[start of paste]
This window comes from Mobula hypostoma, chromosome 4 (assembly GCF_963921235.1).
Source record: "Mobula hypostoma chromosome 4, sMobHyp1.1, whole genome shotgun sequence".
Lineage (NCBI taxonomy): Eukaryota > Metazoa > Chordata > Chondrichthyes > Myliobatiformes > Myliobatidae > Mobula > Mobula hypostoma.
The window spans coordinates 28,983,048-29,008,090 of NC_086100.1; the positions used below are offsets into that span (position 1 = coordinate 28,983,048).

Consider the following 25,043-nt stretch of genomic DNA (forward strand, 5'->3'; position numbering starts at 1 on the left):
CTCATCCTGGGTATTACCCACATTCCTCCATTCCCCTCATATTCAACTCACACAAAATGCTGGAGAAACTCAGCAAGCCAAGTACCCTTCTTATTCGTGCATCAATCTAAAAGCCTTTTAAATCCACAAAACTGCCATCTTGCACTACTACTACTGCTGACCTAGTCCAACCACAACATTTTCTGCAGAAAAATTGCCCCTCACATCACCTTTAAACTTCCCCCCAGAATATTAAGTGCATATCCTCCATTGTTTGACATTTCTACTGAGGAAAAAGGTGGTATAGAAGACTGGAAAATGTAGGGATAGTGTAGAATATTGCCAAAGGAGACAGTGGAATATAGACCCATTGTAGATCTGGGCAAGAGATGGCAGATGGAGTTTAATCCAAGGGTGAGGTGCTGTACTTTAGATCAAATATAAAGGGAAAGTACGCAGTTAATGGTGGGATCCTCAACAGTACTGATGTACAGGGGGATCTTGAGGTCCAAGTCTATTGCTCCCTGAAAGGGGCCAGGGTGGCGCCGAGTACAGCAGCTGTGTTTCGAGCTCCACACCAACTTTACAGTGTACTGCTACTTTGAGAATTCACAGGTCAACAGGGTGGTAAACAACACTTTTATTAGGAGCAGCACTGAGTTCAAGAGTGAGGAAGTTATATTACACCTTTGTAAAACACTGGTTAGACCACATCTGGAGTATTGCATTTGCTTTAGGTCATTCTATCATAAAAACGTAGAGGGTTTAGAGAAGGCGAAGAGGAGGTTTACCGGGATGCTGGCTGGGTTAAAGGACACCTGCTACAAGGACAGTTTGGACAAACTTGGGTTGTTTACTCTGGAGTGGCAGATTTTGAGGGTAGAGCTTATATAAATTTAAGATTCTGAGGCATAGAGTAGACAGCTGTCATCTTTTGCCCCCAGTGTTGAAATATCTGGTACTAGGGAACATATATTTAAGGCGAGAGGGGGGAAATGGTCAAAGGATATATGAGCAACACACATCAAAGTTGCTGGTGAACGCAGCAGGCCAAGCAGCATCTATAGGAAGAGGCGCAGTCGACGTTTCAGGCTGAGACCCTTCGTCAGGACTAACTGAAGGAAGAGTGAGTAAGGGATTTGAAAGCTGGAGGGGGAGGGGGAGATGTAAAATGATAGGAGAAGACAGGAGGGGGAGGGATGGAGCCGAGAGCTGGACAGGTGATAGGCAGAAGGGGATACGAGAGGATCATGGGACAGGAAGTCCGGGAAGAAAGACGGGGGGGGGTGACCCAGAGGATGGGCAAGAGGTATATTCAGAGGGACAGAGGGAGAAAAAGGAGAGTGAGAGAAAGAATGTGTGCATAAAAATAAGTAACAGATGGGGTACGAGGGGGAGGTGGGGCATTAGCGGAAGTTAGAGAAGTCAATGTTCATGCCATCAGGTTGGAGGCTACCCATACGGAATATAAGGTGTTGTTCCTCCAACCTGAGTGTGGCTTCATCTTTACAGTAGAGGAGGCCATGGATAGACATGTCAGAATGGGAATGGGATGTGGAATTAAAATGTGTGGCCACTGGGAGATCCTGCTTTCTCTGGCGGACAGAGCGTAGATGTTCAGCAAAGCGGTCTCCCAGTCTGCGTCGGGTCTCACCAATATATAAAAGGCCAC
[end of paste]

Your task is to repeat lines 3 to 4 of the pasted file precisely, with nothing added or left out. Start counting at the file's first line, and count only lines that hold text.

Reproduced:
Lineage (NCBI taxonomy): Eukaryota > Metazoa > Chordata > Chondrichthyes > Myliobatiformes > Myliobatidae > Mobula > Mobula hypostoma.
The window spans coordinates 28,983,048-29,008,090 of NC_086100.1; the positions used below are offsets into that span (position 1 = coordinate 28,983,048).